We next examined how the relative proportion of up- and down-regulated genes in the signature affects the performance of openSESAME (Additional File 8). We used subsets of the E2 treatment signature that contained a total of 68 genes but which varied in the proportion of E2-upregulated genes (from 2-34 genes, or 3% to 50%). The sensitivity was strongly dependent on the relative proportion of up- and down-regulated genes and was highest when the signature was most balanced, i.e., when the number of "up" and "down" genes was equal. Specificity was well maintained regardless of the relative proportion of up- and down-regulated genes.
Comparison of openSESAME with existing approaches
To further examine the performance of openSESAME, we compared the results of the openSESAME queries performed with the E2 and p63 signatures with the results of similar queries performed using GeneChaser  and MARQ , two web-based applications that identify experimental comparisons that are relevant to an expression signature of interest. We first translated the expression signatures into gene symbols and attempted to use them in a GeneChaser query. However, although the application correctly recognized these symbols, no results were returned. This appears to be due to a strict requirement of GeneChaser that the expression of all up- or down--regulated genes changes in the same direction between two experimental groups.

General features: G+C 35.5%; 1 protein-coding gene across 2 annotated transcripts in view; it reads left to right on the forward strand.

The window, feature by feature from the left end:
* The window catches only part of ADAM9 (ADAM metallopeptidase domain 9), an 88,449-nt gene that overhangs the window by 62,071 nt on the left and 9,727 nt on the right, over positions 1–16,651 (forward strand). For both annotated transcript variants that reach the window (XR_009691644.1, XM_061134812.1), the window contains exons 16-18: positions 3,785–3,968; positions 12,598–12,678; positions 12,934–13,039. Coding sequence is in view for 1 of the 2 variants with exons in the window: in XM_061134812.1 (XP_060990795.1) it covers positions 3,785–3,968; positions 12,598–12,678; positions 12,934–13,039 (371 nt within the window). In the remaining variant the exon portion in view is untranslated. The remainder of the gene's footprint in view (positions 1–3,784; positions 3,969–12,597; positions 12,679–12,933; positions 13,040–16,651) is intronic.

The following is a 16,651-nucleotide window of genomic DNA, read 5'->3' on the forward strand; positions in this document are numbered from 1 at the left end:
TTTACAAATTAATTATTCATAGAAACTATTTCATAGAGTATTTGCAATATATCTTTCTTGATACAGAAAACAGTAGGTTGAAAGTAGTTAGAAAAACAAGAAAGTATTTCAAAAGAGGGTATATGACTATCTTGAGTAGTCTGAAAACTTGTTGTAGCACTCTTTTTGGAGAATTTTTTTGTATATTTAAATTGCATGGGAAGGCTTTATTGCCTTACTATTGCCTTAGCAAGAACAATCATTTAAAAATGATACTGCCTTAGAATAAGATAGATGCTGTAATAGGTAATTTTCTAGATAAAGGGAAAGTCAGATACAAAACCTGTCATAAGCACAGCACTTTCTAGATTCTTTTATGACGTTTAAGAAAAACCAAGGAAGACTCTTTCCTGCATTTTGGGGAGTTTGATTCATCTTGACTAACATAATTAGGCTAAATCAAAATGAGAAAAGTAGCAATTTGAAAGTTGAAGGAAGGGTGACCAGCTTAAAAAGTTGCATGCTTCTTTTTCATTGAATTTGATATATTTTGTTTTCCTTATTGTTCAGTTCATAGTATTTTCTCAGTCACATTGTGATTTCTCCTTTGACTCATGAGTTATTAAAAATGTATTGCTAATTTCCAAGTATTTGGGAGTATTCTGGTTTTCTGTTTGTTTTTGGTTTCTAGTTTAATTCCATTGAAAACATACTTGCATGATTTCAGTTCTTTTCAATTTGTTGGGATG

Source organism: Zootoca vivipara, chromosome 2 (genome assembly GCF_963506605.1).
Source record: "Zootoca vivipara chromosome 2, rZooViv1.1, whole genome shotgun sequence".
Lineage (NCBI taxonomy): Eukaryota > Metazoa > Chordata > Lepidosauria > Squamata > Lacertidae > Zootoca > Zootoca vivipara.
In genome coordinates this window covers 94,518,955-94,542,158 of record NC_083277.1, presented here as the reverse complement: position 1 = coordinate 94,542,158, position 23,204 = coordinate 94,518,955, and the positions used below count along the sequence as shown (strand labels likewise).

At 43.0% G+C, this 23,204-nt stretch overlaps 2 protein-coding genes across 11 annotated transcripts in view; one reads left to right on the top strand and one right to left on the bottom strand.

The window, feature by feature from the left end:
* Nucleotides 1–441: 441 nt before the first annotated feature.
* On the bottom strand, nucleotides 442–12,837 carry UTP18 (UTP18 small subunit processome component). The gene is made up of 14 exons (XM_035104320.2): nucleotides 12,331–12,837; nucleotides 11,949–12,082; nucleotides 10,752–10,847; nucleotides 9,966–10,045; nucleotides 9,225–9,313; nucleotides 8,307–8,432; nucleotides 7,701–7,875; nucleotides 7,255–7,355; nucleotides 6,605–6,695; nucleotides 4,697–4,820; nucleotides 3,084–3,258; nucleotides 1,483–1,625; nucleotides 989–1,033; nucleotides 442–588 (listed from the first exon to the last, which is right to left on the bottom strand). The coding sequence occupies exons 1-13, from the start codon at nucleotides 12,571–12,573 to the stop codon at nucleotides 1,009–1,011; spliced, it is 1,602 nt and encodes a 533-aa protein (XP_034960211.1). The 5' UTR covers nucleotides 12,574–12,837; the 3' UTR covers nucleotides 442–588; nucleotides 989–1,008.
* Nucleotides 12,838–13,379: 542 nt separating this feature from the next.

We next used the Entrez Gene identifiers of the genes in each expression signature to initiate MARQ queries and compared the results with those of the corresponding openSESAME queries (Additional Files 9 and 10). There were 208 unique GEO datasets that overlapped between the openSESAME and MARQ analyses. Of these datasets, MARQ identified 45 phenotypic comparisons (from 23 unique datasets) that result in a pattern of differential expression of the E2 signature genes that is significantly similar to the E2 signature (FDR-corrected p < 0.05) (Additional File 9). Of these 23 datasets, openSESAME recovered four (GSE11352, GSE2225, GSE6364, and GSE4888) and assigned nominal significance to a fifth (GSE7765; Fisher p = 0.033, Fisher q = 0.84) (Additional File 9). However, it is unclear whether any of the remaining 18 datasets identified by MARQ are also biologically relevant to estrogen signaling (i.e., true positives), and it is therefore challenging to use the overlap between the MARQ and openSESAME results to determine the sensitivity and specificity of openSESAME.
MARQ identified 52 phenotypic comparisons (from 23 unique datasets) that result in a pattern of differential expression of the p63 silencing signature that is significantly similar to the p63 signature (FDR-corrected p < 0.05) (Additional File 10). Of these 23 datasets, 9 (GSE2665, GSE6932, GSE1420, GSE3524, GSE7216, GSE6475, GSE2144, GSE6281, and GSE10433) appeared to be directly related to tissues, diseases, or a phenotype of squamous stratified epithelia, but only three of these datasets were also recovered by openSESAME (Additional File 10). The failure of openSESAME to identify six of the nine datasets identified by MARQ where differences in p63 signaling seem biologically plausible suggests that methods like MARQ which leverage phenotypic data for identifying patterns of coordinate differential gene expression may generally be more powerful than phenotype-naïve approaches such as openSESAME, at the cost of requiring that all potentially biologically important phenotypic comparisons are pre-specified.